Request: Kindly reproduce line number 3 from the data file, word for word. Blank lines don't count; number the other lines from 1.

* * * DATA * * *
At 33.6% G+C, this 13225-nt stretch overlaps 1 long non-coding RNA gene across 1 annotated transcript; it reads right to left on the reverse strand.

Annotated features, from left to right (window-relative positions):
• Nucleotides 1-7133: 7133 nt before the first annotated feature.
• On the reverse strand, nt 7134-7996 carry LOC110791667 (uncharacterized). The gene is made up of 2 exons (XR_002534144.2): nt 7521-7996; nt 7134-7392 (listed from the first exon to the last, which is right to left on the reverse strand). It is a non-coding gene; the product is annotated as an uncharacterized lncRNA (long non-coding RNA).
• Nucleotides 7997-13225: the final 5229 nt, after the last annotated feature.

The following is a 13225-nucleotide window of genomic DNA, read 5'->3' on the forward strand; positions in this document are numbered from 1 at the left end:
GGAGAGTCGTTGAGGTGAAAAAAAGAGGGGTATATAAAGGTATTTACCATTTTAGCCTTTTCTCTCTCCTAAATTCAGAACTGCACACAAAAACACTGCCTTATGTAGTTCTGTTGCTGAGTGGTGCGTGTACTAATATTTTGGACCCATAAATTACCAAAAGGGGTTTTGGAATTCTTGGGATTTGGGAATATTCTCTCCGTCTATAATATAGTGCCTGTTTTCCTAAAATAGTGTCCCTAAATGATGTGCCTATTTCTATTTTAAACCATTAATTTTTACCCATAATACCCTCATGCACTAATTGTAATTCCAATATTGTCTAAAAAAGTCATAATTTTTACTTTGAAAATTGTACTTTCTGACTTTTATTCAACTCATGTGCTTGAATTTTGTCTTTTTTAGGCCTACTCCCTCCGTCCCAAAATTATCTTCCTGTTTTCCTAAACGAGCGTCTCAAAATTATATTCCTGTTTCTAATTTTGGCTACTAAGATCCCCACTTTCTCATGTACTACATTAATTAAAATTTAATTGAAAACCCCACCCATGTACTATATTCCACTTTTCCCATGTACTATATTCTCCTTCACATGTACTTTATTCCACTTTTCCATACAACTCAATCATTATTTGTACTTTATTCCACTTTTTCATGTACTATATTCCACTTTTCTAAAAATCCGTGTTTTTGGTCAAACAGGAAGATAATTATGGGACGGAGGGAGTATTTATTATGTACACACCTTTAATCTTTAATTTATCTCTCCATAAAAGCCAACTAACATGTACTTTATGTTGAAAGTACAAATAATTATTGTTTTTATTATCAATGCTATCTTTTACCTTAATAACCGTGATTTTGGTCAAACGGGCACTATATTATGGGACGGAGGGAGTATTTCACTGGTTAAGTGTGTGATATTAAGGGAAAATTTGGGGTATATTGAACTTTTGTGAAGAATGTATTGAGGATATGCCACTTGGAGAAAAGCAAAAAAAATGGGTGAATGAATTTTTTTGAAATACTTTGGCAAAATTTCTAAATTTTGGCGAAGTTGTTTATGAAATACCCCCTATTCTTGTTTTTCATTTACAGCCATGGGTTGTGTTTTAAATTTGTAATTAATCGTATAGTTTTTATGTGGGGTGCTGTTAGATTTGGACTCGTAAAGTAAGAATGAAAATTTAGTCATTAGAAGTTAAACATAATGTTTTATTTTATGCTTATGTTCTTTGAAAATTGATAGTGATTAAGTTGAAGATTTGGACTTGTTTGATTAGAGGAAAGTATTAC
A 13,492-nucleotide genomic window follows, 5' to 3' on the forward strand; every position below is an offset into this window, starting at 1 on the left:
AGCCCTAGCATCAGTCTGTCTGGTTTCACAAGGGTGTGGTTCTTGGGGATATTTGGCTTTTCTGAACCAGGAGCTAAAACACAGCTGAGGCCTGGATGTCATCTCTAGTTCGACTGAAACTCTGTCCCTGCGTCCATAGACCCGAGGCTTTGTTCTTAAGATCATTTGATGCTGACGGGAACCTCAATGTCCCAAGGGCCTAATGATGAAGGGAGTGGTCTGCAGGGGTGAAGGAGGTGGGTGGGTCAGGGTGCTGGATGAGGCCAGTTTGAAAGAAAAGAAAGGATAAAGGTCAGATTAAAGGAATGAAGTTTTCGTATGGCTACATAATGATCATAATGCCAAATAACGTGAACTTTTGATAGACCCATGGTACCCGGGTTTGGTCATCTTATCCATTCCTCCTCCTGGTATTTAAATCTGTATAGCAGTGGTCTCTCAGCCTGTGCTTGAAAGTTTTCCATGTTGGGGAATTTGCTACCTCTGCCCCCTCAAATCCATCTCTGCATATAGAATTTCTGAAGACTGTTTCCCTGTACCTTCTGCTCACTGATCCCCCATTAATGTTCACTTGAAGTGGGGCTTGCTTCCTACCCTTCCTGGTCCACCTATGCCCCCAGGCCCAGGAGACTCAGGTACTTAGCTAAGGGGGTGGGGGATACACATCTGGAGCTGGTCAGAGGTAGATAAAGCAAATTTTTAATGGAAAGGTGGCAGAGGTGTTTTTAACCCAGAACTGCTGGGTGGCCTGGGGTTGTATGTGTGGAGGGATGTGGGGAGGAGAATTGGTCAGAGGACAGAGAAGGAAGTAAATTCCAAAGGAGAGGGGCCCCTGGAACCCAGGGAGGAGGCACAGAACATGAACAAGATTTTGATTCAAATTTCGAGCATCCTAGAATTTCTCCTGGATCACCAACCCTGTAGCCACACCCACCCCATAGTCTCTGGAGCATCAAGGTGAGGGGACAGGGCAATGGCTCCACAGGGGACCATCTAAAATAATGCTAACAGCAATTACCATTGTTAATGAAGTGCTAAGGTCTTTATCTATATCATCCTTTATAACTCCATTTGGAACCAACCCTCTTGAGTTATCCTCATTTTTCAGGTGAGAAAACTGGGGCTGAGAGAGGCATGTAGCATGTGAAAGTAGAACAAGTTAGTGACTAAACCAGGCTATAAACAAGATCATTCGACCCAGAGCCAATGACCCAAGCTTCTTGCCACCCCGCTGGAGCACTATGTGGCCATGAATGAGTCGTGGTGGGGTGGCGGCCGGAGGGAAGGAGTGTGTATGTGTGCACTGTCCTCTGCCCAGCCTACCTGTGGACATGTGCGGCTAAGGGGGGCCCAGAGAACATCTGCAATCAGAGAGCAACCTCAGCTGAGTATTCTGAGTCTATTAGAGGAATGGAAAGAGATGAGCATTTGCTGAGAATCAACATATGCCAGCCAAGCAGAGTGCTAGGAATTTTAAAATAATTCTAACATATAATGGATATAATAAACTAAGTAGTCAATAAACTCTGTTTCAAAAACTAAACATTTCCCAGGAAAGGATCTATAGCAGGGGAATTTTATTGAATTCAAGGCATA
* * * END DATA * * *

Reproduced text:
• Nucleotides 1-7133: 7133 nt before the first annotated feature.